Employers and employees are typically aware of the fund expenses – also known as expense ratios – in their
plan, but are often blind to the other fees that are also tacked on. All in all, employees in small and mid-size company plans are often subjected to paying two to four percent in fees annually on their 401(k) account balances. There’s no need for this to exceed one percent for everything. By staying below the one percent threshold, employees can accumulate tens if not hundreds of thousands of dollars more in savings over a thirty year career.
What are the other fees? Beyond fund expenses, employees in a plan often pay for record keeping, asset management, and commissions passed back to the plan provider or sales person. Some of these fees are fair – as long as they don’t bring the total amount of employee fees to over one percent. Avoid any fund with a commission or any strings attached.
Most 401(k) plans are built with actively managed mutual funds with a goal to beat a
benchmark market index (e.g. the S&P 500). Beating the market sounds like a worthy goal but unfortunately, few fund managers can demonstrate results of doing this consistently over any stretch of time (if ever). Picking stocks is like predicting the weather – very hard to do with any real consistency. Managers not only have to be very good, but they also have to find enough winners to overcome the costs of losers, research, personnel, and added trading costs are common with actively managed funds to outperform an index.
One independent study recently evaluated the performance of 2,100 actively managed funds over a 31 year period and found that only 0.6% of fund managers had stock picking success. How different is that from zero?
Demand index funds in your 401(k) plan. You’ll likely be much better off.
When you provide 401(k) benefits, you have the duty to run the plan in the best interest of your employees. Part of those duties includes
monitoring investment options made available and making changes as appropriate, providing guidance materials to members of the plan, etc. While your rep and provider may have given you a list of funds to select from – and even suggested a few – it’s your responsibility. The investment expertise the rep is supposed to provide is actually fully on the employer. Bad funds? Your problem. Employee complaints? Your problem. Employee lawsuit? You get the picture.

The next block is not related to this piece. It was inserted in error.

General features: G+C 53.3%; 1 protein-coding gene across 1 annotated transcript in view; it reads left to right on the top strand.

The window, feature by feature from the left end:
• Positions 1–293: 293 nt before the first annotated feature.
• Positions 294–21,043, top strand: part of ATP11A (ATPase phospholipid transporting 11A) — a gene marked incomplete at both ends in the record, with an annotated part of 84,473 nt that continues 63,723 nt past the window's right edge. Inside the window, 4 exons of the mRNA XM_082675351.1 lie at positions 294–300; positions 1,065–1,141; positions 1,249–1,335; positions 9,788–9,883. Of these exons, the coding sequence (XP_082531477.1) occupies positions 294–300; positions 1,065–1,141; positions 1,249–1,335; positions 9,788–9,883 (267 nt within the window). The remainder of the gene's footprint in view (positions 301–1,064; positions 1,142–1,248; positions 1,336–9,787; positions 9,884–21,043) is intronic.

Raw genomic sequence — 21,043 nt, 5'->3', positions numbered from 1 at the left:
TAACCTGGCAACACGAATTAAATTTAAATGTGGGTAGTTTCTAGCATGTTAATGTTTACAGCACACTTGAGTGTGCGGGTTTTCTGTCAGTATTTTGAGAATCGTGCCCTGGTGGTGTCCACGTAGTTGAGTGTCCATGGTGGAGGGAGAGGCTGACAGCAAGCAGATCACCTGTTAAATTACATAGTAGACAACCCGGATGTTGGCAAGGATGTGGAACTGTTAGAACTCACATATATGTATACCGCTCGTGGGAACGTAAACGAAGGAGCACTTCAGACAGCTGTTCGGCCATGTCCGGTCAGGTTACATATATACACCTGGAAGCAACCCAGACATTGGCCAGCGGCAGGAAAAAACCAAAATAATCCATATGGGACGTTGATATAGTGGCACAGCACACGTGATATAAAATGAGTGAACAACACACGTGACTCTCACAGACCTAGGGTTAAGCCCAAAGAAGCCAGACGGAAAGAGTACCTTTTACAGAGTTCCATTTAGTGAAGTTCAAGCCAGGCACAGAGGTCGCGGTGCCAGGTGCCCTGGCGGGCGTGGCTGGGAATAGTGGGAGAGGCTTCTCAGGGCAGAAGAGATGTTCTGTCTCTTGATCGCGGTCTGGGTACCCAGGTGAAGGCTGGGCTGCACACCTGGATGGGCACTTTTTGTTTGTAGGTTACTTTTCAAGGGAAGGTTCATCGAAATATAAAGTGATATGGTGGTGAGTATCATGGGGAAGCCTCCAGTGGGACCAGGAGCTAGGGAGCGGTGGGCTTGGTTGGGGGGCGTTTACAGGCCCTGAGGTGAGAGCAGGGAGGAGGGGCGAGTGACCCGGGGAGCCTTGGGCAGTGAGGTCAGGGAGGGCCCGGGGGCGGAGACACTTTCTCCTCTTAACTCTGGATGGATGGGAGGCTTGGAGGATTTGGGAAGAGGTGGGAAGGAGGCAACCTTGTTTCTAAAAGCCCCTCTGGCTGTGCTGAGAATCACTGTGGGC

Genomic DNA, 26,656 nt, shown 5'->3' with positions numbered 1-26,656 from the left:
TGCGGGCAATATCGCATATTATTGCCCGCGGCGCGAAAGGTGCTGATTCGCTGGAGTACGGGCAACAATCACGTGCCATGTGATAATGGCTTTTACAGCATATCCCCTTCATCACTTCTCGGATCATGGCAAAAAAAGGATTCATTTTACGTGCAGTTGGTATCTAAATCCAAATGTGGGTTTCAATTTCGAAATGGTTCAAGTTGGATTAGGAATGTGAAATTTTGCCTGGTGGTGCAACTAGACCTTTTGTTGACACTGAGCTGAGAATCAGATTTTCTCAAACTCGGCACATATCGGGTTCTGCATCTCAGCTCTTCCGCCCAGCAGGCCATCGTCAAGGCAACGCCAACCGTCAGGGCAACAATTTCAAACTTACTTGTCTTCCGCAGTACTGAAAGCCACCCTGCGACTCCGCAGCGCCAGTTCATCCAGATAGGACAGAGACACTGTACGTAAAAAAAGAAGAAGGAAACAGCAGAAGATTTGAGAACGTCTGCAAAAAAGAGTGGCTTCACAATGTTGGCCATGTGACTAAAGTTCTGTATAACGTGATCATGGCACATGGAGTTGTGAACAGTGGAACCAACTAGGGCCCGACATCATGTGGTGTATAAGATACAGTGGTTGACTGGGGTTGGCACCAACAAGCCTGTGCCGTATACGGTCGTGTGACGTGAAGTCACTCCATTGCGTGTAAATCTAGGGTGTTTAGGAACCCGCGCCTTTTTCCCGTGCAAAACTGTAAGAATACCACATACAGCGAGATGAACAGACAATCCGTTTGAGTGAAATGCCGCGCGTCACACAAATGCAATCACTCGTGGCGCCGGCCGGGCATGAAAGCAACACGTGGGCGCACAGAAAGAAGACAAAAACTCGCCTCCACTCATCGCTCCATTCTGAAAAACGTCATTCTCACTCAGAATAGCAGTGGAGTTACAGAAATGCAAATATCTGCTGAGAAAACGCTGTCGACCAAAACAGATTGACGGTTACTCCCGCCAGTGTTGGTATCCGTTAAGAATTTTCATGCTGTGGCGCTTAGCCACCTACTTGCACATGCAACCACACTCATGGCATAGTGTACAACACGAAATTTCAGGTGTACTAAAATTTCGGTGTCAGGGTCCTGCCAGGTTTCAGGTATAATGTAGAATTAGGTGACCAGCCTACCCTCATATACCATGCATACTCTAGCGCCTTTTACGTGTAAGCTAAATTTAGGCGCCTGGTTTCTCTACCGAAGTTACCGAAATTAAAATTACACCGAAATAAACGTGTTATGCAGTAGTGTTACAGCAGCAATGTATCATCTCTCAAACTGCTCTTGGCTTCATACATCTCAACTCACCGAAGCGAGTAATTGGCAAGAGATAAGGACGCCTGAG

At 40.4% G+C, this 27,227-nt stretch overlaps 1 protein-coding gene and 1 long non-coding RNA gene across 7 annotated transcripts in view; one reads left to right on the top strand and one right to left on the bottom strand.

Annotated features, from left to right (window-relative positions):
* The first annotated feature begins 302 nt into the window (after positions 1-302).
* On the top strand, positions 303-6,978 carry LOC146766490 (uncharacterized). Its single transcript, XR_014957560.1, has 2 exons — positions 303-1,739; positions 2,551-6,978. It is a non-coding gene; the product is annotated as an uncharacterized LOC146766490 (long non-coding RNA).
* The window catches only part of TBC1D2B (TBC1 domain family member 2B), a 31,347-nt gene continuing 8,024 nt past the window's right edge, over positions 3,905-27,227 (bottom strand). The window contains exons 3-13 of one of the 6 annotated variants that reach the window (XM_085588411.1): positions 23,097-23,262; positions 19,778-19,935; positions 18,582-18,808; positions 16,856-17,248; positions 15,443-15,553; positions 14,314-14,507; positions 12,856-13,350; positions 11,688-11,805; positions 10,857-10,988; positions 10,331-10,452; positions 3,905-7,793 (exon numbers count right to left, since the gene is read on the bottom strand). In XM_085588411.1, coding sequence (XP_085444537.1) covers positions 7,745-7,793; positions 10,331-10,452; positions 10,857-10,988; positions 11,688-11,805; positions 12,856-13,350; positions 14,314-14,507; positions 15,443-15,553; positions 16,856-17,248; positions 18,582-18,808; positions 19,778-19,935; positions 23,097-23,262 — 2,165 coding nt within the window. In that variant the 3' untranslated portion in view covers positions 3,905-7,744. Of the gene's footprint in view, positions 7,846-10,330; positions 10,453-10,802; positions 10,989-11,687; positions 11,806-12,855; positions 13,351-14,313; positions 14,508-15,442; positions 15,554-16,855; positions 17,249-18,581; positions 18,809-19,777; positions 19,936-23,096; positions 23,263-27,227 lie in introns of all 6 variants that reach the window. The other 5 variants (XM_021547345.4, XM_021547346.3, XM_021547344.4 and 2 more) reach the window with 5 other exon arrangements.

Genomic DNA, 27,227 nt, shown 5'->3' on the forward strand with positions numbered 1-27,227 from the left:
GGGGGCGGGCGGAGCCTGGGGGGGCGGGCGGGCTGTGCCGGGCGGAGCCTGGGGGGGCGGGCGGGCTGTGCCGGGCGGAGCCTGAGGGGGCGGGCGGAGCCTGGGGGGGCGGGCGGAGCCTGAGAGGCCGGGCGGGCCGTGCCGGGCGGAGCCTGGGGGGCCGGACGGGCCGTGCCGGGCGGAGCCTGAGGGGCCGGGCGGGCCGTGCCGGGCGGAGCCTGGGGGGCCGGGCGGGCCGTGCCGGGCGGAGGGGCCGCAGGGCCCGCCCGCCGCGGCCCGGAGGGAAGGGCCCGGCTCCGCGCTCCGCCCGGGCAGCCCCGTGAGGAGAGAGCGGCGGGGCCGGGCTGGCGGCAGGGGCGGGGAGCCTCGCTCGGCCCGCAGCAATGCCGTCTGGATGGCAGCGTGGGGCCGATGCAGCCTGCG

So how can you solve this? Choose a provider that will serve as an ERISA 3(38) advisor on your plan. These providers share some important fiduciary duties on your plan. Not only will they take on the burden of managing the fund line-up, but they will also be on the hook for any investment line-up issues that may arise. This extra service shouldn’t cost anything more either.
Many providers of small and mid-size plans offer a contract or require a termination agreement to service your plan. What they don’t tell you
is that it does not commit them to providing you better service or even pricing for that matter. There are many providers that offer great service and better pricing without any kind of contract. Choose one of these to avoid the rigmarole. If you find the provider, investments, or services are not what you need them to be, you don’t want to be locked in to a bad plan.
Employees prefer confidential, more personal approaches to discuss their needs. If you have a plan, have you ever
had your advisor hold an employee meeting at rollout and periodically thereafter? How many questions did your employees ask other than how to login? The most common response is zero. People don’t like to discuss their finances or financial knowledge in front of others. Money holds too many social stigmas in our society. It’s not a bad idea to have a kick-off meeting or web conference for educational reasons, just don’t expect any kind of deep discussion
Still, your employees will have questions. With this in mind, ensure your employees understand how to call or meet with an advisor when they need general guidance. Also, make sure they have access to good online education materials. We all have different preferences for learning about finances, so offering a range of options is a great way to tackle this need.
Authored by: Stuart Robertson